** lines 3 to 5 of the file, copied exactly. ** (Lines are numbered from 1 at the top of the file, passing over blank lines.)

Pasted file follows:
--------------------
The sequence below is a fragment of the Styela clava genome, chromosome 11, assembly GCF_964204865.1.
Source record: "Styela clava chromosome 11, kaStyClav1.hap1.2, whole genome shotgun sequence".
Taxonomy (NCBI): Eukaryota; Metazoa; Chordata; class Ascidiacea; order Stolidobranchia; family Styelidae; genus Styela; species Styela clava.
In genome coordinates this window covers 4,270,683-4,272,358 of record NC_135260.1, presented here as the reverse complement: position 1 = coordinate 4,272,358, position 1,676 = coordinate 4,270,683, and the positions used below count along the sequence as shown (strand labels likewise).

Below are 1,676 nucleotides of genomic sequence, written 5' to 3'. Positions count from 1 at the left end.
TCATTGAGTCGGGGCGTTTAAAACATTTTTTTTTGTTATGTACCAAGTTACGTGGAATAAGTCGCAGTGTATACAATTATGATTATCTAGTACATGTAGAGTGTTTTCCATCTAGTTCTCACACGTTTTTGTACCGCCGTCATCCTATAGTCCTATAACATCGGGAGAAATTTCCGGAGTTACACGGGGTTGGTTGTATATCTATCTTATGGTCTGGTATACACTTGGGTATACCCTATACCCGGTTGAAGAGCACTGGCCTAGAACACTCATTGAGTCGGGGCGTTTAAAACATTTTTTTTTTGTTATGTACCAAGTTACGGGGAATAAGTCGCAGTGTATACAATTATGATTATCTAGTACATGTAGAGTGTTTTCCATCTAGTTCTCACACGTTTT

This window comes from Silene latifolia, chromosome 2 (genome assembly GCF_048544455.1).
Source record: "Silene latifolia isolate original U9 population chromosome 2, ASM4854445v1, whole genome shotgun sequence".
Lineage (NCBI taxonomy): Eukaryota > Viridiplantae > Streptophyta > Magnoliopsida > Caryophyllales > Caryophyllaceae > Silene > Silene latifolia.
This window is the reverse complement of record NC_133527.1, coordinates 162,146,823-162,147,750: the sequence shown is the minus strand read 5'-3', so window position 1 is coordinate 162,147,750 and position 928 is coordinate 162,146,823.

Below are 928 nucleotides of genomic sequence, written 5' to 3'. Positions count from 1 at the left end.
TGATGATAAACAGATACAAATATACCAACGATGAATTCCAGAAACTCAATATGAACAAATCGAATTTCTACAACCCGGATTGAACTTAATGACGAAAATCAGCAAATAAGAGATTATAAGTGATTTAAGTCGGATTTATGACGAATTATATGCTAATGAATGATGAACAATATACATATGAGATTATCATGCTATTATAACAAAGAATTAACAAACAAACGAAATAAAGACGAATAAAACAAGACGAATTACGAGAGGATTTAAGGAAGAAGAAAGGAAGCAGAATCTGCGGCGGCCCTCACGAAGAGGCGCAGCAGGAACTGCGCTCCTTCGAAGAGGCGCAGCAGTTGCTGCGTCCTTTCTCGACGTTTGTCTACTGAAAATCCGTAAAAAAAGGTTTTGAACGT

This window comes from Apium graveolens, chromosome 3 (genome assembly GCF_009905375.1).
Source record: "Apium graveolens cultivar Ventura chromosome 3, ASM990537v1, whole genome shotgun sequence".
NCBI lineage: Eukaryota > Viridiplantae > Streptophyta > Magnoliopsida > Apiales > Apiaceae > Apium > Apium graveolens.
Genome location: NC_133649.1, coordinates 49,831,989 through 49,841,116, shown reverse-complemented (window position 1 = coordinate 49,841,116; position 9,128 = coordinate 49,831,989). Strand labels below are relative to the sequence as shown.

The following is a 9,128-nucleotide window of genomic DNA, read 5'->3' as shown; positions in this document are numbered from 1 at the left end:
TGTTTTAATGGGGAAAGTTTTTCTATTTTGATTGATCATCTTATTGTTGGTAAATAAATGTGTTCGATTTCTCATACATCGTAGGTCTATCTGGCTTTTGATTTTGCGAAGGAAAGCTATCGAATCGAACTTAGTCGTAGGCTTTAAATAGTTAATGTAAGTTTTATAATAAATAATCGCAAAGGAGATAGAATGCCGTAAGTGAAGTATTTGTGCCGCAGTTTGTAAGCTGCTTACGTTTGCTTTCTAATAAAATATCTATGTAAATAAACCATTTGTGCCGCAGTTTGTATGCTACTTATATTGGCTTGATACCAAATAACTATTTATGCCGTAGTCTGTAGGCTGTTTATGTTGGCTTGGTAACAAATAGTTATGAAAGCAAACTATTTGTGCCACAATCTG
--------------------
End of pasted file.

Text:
Taxonomy (NCBI): Eukaryota; Metazoa; Chordata; class Ascidiacea; order Stolidobranchia; family Styelidae; genus Styela; species Styela clava.
In genome coordinates this window covers 4,270,683-4,272,358 of record NC_135260.1, presented here as the reverse complement: position 1 = coordinate 4,272,358, position 1,676 = coordinate 4,270,683, and the positions used below count along the sequence as shown (strand labels likewise).

Below are 1,676 nucleotides of genomic sequence, written 5' to 3'. Positions count from 1 at the left end.